Protecting and Keeping Your Heart Healthy with Self-Compassion

By Etta Hornsteiner
January 28th, 2019 Health & Wellness No Comments
heart, senior, self-compassion

Life brings changes and challenges as we age—health issues, relationships, losses, and other challenges—can impact the heart and lead to a broken heart. A broken heart whether romantically related or not can lead to cardiac consequences. Are you taking care of your heart? Are you being kind to yourself? Sometimes we can be hard on ourselves as we try to adjust and regroup to these changes. When at such a time, the kind of strength we need is not the kind that comes from tough love or stoicism. We need the strength and resilience that self-compassion gives. Here’s why during this time of the year self-compassion can help to heal a broken heart and keep the heart healthy.

What is Self-Compassion?

According to Wikipedia, “self-compassion is extending compassion to one’s self in instances of perceived inadequacy, failure, or general suffering.” It is not self-pity. Neither is it self-indulgence. Kristin Neff Ph.D., widely recognized as one of the world’s leading experts on self-compassion, defines self-compassion as being composed of three main components – mindfulness, self-kindness, and common humanity.

Mindfulness means “paying attention in a particular way: on purpose, in the present moment, and nonjudgmentally” Jon Kabat-Zinn, a scientist, who was influential in bringing the word into the mainstream medicine and science, explains.

It is being aware of your emotions and feelings and recognizing them as neither good nor bad. Acknowledging your feelings becomes important in practicing mindfulness. Your body is in tune with each change you undergo.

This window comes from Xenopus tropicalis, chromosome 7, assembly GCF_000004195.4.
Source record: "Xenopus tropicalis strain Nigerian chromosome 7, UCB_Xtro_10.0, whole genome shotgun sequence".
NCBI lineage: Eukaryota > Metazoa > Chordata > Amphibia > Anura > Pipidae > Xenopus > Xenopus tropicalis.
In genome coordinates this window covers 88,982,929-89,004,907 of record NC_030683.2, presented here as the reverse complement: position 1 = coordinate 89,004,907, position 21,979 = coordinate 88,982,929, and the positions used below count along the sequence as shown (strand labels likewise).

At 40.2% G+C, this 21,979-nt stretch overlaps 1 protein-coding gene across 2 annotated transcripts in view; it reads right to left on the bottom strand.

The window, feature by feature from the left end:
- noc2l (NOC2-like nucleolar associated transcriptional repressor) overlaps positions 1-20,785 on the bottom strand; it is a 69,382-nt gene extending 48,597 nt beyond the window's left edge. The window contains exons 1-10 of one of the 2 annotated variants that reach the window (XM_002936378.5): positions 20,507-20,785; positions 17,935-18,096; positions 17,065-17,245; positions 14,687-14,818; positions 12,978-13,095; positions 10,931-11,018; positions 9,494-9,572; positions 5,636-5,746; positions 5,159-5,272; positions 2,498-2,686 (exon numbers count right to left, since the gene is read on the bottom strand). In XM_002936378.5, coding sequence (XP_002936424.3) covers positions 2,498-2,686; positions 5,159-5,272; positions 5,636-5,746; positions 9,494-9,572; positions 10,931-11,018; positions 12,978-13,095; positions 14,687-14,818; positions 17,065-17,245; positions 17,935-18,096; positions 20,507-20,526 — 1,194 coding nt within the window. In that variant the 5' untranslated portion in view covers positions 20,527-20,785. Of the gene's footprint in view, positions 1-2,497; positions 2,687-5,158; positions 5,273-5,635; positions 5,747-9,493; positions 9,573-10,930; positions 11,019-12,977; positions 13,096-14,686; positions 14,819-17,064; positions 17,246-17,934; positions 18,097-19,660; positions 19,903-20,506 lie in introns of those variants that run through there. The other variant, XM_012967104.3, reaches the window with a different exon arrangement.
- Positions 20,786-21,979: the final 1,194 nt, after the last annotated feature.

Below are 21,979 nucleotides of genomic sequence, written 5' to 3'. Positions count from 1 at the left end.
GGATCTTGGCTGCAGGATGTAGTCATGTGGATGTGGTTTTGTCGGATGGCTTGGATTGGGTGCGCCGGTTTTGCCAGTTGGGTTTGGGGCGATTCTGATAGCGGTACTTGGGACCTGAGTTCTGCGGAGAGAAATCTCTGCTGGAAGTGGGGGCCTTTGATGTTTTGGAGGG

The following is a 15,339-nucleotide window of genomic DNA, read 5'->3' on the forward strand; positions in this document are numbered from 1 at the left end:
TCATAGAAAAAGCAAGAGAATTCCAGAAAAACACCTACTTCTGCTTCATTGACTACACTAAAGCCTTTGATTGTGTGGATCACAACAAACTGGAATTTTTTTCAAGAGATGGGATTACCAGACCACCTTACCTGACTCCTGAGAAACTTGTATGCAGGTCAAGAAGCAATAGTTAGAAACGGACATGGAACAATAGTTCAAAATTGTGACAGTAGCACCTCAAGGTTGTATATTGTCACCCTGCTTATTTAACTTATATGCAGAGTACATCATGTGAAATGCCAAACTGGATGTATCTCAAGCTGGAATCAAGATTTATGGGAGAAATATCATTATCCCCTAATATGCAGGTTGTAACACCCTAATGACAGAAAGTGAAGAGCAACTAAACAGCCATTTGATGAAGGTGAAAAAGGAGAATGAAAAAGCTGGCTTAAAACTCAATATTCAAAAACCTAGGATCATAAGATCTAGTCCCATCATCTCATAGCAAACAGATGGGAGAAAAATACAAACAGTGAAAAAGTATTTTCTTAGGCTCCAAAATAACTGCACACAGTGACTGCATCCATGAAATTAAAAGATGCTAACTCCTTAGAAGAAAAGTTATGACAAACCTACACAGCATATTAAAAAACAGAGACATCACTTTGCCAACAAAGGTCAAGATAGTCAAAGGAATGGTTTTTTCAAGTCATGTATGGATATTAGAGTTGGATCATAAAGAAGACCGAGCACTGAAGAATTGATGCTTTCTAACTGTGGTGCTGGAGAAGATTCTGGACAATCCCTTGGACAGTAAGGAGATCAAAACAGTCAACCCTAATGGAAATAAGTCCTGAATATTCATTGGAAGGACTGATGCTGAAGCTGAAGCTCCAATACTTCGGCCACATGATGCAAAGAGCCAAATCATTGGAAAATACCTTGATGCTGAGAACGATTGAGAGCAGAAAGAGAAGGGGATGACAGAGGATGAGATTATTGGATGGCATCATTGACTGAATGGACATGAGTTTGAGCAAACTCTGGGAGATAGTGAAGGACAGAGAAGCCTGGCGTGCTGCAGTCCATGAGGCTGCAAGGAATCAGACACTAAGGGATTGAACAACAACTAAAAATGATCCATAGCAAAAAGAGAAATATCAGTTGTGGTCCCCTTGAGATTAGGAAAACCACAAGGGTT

Any of these changes can cause a broken heart:

1. Divorce or relationship breakup6. Retirement
2. Loss of health7. Death of a pet
3. Losing a job8. Loss of a cherished dream
4. Loss of financial stability9. Loss of a friendship
5. A loved one’s serious illness10. Loss of safety after a trauma

 
Ignoring or avoiding certain emotions can be toxic and damaging to the heart. Therefore, acceptance of your emotions plays a significant role in mindfulness. This “apprehending the present moment with acceptance does not mean that one allows unnecessary suffering or injustice,” writes Shapiro.  “Whatever is arising in the present moment is greeted because it is already here. Then, from a place of clarity, a person can consciously discern what is needed and respond in an appropriate and skillful way.”

Self-kindness is the capacity to be warm and kind to yourself as you would be to a hurting friend. When you are in pain, feeling inadequate or experiencing some form of suffering, you show self-compassion towards yourself instead of self-criticism. In other words, by practicing self-compassion, you are training yourself to have an inner ally instead of an inner critic. This behavior helps to de-stress the heart, and a stress-free heart is a healthier heart. Harvard Health Publishing Online Newsletter gives this warning: “It is important to control your worry and stress, not just because you will worry less and feel better, but because less worry means less stress for your heart. This applies to the entire range of stressors, from a small episode of acute panic to a larger context such as living through a natural disaster.”

If you are suffering from a broken heart or experiencing cardiovascular disease, be patient with your healing. If you are fortunate enough to be without any ailments, remember to keep self-compassion as a companion.

Common Humanity is knowing that you are not alone. We are all connected, and we are all flawed beings. Unfortunately, no one is exempt from suffering or pain. However, we can build resilience and protection for our heart by cultivating self-compassion.  In cultivating self-compassion, we can respond to our community with compassion in return. For you cannot offer authentic compassion unless you have shown it to yourself.

Example of Self-compassion Meditation from the book Meditation in Plain English:

This is rather psychological medicine. If you take this medicine according to directions, it will bring temporary relief from the symptoms of the malady from which you are currently suffering. Then you can get to work in earnest on the illness itself.